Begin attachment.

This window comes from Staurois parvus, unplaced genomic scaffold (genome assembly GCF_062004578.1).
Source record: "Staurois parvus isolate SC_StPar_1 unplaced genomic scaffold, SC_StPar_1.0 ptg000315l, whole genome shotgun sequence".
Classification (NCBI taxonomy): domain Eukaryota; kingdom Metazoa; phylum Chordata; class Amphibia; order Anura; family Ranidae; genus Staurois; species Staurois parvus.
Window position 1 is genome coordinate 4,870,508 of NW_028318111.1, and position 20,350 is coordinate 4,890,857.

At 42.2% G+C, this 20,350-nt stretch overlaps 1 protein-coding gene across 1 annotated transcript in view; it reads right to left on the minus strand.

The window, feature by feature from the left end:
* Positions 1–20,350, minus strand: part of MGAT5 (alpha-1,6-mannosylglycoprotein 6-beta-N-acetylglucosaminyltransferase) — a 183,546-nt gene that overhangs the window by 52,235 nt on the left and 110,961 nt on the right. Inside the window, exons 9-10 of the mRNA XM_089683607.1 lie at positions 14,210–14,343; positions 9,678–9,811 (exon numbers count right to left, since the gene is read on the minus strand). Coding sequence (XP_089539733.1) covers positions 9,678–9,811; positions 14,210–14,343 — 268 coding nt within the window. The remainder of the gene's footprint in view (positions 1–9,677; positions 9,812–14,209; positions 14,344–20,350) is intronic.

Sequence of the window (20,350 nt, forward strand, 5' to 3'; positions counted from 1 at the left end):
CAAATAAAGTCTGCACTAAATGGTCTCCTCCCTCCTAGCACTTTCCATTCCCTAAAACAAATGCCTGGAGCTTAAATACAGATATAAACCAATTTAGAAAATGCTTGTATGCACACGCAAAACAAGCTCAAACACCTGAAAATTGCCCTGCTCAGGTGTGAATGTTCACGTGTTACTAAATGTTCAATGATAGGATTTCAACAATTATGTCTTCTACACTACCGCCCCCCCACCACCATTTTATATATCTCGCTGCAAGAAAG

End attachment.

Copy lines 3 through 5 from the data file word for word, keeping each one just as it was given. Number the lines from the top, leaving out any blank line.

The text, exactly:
Classification (NCBI taxonomy): domain Eukaryota; kingdom Metazoa; phylum Chordata; class Amphibia; order Anura; family Ranidae; genus Staurois; species Staurois parvus.
Window position 1 is genome coordinate 4,870,508 of NW_028318111.1, and position 20,350 is coordinate 4,890,857.

At 42.2% G+C, this 20,350-nt stretch overlaps 1 protein-coding gene across 1 annotated transcript in view; it reads right to left on the minus strand.